What does coaching entail?

Dear SJ,

As a manager of an operating unit, I deal with an employee who doesn’t really meet expectations, even though I know he has the necessary knowledge and skills. His behavior creates irritation among colleagues in the sense that his work is sloppy, he doesn’t back-up for colleagues, and he sometimes fails to work safely. Repeated feedback doesn’t "stick". I consider asking for the support of an external coach, but I'm not sure how to get buy in at the top. Can you briefly tell me what coaching exactly entails?

A manager supporting employees to reach full capabilities.

Dear Manager,

It’ clear that you care about the well-being of your people, and the connection within your team. But your actions have not led to the desired behavioral changes.

The word coaching as such can have a negative connotation because it’s sometimes perceived as to "heal" people. Not true!

Coaching is intended for healthy people with a positive desire to change. Understanding cause and effect is essential because it can trigger behavioral changes.

See below an introduction to the coaching approach of CompanyWise.

1. After selecting the coach, the process starts with the determination of the coaching question. During an introduction interview, the coachee is asked what’s difficult on performing the job. The coaching question usually lies in one of the following areas:

  • The coachee doesn't know what direction to go. The purpose is not clear
    •  In that case, ambitions, energy, talents and meaning are jointly sought until the outcome is clear.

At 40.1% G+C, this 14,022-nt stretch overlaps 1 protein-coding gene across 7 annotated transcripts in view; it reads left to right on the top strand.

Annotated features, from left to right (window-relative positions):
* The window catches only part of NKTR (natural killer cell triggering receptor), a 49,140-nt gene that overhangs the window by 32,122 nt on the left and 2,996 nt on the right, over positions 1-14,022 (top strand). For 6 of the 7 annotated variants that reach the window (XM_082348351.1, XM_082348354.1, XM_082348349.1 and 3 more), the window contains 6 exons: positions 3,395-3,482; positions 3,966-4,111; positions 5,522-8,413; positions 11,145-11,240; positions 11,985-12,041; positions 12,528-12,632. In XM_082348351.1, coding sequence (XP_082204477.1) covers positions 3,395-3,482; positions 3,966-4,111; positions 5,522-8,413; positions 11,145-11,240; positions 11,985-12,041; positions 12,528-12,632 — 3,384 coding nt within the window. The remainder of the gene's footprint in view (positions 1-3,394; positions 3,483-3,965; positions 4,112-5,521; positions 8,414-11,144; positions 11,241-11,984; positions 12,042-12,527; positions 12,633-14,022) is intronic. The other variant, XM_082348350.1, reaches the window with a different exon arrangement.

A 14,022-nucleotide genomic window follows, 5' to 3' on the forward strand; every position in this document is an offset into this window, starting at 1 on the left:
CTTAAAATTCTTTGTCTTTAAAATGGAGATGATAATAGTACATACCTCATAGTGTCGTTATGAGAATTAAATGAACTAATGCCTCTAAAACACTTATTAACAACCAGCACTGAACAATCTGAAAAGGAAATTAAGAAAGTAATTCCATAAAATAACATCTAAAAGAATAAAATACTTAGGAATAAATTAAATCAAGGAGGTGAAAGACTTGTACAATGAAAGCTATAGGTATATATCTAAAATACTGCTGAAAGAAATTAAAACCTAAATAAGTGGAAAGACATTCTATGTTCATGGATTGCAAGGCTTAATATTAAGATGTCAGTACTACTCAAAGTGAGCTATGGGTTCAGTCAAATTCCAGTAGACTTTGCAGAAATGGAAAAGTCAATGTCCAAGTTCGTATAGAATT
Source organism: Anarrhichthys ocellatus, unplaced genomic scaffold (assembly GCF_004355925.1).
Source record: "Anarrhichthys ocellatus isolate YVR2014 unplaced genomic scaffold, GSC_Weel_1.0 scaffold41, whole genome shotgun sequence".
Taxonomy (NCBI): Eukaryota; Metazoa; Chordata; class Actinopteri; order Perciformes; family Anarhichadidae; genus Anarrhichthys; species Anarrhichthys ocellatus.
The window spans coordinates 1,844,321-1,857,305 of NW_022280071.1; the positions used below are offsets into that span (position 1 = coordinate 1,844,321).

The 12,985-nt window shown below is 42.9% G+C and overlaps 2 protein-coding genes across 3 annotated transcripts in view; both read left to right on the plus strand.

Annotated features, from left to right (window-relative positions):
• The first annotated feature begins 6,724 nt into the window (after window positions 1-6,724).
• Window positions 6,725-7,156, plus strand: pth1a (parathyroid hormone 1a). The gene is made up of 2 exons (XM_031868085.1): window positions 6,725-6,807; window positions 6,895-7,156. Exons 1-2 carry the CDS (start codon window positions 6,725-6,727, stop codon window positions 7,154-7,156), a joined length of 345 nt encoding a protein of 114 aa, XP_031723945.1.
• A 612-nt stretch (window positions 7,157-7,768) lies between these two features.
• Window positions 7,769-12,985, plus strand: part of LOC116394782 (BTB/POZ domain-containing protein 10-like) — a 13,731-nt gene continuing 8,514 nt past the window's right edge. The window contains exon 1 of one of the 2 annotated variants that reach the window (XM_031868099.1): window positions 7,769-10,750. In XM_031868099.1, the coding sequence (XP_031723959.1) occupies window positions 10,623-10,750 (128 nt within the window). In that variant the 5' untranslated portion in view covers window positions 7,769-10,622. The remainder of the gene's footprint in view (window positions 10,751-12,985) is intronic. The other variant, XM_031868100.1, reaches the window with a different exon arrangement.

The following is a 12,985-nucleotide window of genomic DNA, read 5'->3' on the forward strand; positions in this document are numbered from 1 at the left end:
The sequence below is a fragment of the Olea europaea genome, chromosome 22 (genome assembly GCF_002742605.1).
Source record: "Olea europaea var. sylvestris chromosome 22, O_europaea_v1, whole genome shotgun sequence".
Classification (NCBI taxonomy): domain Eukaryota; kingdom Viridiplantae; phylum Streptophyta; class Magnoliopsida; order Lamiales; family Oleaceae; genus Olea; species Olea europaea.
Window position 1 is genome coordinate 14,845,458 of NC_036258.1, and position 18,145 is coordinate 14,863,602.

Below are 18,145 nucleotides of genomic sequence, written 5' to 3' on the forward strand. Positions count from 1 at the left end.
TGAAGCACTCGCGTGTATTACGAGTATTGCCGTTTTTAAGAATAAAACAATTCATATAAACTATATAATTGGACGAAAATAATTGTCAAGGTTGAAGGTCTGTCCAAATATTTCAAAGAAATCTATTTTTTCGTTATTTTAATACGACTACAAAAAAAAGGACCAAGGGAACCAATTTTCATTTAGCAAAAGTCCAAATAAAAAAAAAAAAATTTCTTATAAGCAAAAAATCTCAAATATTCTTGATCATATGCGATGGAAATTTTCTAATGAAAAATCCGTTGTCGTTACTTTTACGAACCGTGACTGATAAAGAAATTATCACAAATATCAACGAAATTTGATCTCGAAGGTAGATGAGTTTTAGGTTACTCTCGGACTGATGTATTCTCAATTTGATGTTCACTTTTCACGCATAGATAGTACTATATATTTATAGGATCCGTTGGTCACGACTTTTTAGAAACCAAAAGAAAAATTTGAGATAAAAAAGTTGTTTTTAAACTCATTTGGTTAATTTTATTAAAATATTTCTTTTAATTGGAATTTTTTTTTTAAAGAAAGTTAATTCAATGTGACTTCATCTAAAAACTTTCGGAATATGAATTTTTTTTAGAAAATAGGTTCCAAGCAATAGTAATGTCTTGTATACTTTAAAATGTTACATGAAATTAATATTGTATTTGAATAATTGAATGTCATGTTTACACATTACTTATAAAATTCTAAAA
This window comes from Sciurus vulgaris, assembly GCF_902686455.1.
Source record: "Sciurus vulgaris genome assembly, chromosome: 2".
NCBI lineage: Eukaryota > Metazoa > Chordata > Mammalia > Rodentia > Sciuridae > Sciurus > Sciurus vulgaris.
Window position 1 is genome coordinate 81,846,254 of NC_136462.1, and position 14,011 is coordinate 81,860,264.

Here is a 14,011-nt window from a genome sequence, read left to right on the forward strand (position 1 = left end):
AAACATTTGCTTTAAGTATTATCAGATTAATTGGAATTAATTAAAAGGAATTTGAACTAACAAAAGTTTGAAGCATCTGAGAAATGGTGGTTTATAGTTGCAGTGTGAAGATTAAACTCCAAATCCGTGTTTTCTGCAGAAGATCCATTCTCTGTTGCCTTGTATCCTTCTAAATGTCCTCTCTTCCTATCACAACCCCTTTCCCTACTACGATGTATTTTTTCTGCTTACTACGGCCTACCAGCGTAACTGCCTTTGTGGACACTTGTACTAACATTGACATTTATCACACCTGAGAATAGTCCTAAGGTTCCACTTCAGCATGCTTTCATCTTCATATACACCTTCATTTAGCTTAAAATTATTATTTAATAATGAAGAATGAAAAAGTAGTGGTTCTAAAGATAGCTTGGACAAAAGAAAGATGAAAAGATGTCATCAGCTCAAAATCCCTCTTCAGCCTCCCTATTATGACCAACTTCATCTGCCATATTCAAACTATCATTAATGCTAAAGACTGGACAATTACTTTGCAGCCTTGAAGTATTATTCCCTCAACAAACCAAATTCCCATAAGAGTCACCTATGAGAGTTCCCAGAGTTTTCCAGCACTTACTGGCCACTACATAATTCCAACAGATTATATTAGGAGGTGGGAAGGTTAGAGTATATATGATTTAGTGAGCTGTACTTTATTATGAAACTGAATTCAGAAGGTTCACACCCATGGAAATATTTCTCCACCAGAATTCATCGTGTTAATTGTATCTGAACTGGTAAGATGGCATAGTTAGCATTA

• The coachee knows the goal and looks for ways to achieve it.
    •  By providing strategies, methodologies and follow-up techniques, the coachee experiences what fits best to realize the outcome.
  • The coachee encounters one or more blocks in achieving his goal
    •   These are usually irrational blocks, such as a difference in the perception of values ​​compared to the organization or between colleagues.

2. With a clear coaching question, the learning objectives can be set, and in your case these will be discussed with you as a manager.

3. A series of six conversations (*) takes place between coachee and coach. We reflect on the insights the coachee started working with. We build further on newly gained insights and / or refinements.

(*) The coach will not provide feedback to the manager about the content of the conversations. Feedback only concerns the progress of the process and the observations of the coach.)

4. Next step is the evaluation of the coaching process in your case again with you as a manager. Experiences about desired behavior are shared. It might be that other learning goals have come up during the process, for which a new process can be started.

5. Follow-up can take place in case of a  desire to secure the results.

This was in a nutshell what coaching means.

Most importantly: Coaching is lifting people to the next level!

Cheers, 

Sarah-Jane

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